tracy farnsworth

here you go

Dan Levine

Defensive medicine, inefficient use of ER, unnecessary testing; all contribute to the problem of higher health costs. Notwithstanding that classical economics is out of favor - that is how the problem is best understood. Expanding coverage to the uninsured will increase demand for health care services. Supply of health care providers, hospitals, etc is essentially fixed unless we want to import doctors from the developing world and further deprive those countries of adequate health care. When demand increases and supply is fixed, price (health care costs) will rise. Unless demand is cut from other places. In a New York Times interview on May 3, 2009, President Obama estimated that potentially 80% of the total health care bill goes to chronically ill and end of life care. This topic must be rationally discussed if costs are to be contained. Looking to Medicare savings to pay the cost of expanded care is ridiculous. Obama thinks he can save $500Billion over ten years? Medicare faces unfunded liabilites of $74Trillion. Those savings are a drop in the bucket of where the real problem lies.


He makes no sense. Suppose I have insurance. I walk into an emergency room. Will the emergency room not "(1) evaluate, and (2) make a disposition"? My insured costs should be no more or no less than the uninsured's costs. Now if the uninsured becomes insured, the costs are still exactly the same.


Actually, it costs more to treat an insured person than an uninsured person. If an uninsured person comes in and receives $1000 worth of medical care, it is a $1000 addition to the national cost of health care. If an insured person goes in and receives $1000 of medical care, it increases national health care costs by $1200 since there is the insurance company overhead that has to be paid. When an uninsured person gets treated, the hospital gets less reimbursement, but the care costs the country less.


In addition, immigrants -- legal and otherwise -- consume fewer healthcare services per capita than native-born Americans.
"Per capita" consumption is meaningless. If tens of millions of uninsured are coming here for "free" healthcare, what difference does "per capita" consumption make? No one mentions "per capita" healthcare consumption when we constantly hear the "47 million uninsured" dogma repeated ad naseum as the reason why we need nationalized healthcare.

They are still consuming 10s of billions of dollars of benefits for which they do not pay and to which they are not entitled. And providing even more "free" healthcare will bring millions more over our borders, requiring yet more billions of taxpayer support. The careful parsing of these statistics to make the picture better is not fooling anyone, Jon.

Bobby Sadler

No it's not the uninsured,it's the greed of the Dr's and the insurance companies charging way too much & the hospital's charging way too much. It's a circle of greed. It stops at us the people blue collar worker's. We pay the high prices.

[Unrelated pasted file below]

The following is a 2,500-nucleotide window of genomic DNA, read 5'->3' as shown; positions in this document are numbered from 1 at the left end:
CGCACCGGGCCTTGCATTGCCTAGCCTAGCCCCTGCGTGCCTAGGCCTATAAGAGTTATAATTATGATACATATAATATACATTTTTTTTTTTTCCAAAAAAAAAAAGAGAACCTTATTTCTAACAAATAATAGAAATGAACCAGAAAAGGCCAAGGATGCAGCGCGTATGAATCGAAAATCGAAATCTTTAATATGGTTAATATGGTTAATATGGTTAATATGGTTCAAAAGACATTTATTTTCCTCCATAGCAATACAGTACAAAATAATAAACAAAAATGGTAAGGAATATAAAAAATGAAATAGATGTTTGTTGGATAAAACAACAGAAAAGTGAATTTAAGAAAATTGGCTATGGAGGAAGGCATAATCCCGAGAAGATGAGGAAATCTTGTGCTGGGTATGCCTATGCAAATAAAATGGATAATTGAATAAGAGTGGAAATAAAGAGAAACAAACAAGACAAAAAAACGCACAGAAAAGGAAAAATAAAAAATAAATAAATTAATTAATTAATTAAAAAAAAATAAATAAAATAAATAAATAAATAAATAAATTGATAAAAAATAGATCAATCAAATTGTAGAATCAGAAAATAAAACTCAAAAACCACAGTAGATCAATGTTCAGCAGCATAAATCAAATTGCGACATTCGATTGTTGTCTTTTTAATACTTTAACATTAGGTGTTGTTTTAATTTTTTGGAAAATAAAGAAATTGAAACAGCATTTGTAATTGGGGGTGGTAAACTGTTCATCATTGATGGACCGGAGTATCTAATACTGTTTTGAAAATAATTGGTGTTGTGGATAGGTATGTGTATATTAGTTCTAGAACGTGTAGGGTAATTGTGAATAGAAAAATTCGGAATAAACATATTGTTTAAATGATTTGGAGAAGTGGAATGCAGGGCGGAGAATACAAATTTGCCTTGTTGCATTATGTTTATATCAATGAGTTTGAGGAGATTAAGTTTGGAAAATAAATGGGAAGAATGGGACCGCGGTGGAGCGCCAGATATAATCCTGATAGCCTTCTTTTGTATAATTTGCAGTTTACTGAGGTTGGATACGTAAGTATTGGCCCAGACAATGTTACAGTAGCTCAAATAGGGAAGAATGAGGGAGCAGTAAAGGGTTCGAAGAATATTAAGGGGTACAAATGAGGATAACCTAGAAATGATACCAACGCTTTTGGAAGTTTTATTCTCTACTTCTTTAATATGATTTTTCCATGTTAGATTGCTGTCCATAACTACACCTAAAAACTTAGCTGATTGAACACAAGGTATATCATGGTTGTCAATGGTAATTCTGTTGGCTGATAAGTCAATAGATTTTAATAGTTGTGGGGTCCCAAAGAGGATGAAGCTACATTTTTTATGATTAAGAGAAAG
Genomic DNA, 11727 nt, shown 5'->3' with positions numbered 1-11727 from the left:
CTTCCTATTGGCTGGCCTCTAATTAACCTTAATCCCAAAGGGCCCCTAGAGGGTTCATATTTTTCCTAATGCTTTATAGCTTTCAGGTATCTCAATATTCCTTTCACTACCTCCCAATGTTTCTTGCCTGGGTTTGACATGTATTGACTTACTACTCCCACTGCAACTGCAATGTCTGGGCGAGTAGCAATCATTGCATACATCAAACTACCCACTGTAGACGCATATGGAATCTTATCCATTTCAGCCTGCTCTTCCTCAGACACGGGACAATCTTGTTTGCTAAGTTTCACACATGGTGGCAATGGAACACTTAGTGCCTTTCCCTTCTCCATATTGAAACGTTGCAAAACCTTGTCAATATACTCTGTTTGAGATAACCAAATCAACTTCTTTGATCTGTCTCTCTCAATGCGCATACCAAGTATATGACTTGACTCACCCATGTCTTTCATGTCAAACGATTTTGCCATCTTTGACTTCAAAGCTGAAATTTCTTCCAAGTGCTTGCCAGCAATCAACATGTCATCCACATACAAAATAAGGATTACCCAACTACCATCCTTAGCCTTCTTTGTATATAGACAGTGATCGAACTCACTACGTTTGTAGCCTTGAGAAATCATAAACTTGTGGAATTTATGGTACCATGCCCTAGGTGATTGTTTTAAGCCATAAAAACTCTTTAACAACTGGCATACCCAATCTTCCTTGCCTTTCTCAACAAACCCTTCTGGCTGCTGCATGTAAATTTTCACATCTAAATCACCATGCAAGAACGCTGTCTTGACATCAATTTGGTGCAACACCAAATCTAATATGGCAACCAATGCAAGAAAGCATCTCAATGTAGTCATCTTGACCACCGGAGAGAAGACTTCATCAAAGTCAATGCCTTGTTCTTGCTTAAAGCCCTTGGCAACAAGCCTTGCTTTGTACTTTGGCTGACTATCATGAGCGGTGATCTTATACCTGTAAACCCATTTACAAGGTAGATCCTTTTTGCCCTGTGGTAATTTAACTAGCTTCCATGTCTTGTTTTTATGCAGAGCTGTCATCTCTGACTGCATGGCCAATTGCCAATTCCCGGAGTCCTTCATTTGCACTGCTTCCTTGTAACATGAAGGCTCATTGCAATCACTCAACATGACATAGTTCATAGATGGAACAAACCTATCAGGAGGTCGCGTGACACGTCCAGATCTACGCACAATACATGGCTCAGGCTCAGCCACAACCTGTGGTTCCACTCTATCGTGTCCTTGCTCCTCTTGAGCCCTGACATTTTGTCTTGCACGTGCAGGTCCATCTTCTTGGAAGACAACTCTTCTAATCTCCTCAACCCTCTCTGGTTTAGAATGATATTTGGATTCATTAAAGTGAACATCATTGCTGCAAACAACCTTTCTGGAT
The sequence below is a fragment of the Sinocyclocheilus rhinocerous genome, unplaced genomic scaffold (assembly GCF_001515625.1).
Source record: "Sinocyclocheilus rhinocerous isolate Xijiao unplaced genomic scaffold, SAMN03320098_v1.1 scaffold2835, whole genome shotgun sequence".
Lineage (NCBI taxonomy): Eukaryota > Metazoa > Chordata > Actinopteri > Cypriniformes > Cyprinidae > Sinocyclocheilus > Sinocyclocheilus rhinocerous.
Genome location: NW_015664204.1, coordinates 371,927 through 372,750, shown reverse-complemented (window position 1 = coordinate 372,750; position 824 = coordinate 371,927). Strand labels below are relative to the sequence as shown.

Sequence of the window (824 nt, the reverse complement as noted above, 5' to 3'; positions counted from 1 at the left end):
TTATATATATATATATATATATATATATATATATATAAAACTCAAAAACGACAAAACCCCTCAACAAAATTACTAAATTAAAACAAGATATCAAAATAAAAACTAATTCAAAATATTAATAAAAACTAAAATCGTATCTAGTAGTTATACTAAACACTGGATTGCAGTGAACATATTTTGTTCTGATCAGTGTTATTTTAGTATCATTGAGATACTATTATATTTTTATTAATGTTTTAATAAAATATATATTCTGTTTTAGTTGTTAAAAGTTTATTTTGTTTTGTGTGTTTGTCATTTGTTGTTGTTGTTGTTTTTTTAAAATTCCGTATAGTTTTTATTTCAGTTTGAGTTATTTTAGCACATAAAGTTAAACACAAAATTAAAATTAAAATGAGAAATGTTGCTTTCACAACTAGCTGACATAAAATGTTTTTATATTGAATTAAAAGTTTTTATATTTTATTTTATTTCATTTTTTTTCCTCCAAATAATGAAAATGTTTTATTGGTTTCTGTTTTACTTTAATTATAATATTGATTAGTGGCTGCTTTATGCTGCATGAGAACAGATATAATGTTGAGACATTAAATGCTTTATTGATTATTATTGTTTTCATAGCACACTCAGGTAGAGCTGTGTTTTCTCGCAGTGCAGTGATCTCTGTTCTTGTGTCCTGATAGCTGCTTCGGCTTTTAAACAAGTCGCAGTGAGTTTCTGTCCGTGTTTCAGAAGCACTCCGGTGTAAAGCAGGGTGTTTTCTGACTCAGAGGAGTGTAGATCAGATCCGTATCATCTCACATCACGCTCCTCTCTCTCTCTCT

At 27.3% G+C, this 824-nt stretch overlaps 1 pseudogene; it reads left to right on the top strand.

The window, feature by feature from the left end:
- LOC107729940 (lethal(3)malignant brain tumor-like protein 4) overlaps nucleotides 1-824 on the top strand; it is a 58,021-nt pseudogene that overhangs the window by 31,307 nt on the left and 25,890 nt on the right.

Hello from another healthcare provider in your community in western Kentucky. While the analysis is correct as far as it goes, it is incomplete. The uninsured are one piece of a very complex puzzle. For a good comprehensive blog post on this topic, try http://www.dailykos.com/story/2009/9/11/768474/-Breaking-Through-Public-Option-Nonsense
While it focuses on the public option aspect, it covers a lot of other territory. Yes, dailyKos is a liberal blog site, but this post is primarily a critique of the Left's positioning from someone on the Left, hence it is quite constructive. Nonsense on the Right is not addressed, but acknowledged.

This is a complex problem, and unfortunately in America we have been trained to process things through simple storylines with clear villains (e.g. illegal immigrants! Big Pharma! Big Lobbyists! Big Government! etc) and heroes that do not reflect reality. All those villains are red herrings and do not advance productive dialogue.

Barbara Stone

Why is it never mentioned that citizens of the
US shoud be doing all they can to prevent illnesses.
There should be a huge campaign, to promote good nutrition,
stop smoking, stop drugging and abusing etoh. It's a disgrace to see the huge amounts of drugs that are getting into this country destroying the lives of millions of our families. Another disgrace is the amount of pollution in this country. Prevention should be the main focus we should be working on.

larry wilkins



I'm retired (took early retirement at age 62 because of some health problems that escalated due to job stress) and my SS check is $649 per month. I've tried to get health insurance and the cheapest premium I was offered was $740 per month. I have to wait until I'm 65 for Medicare to get any kind of health insurance at all. Do the math, I'm sunk.

So, there is one option left that I can do, as long as I am physically able.....the bullet is already in the chamber.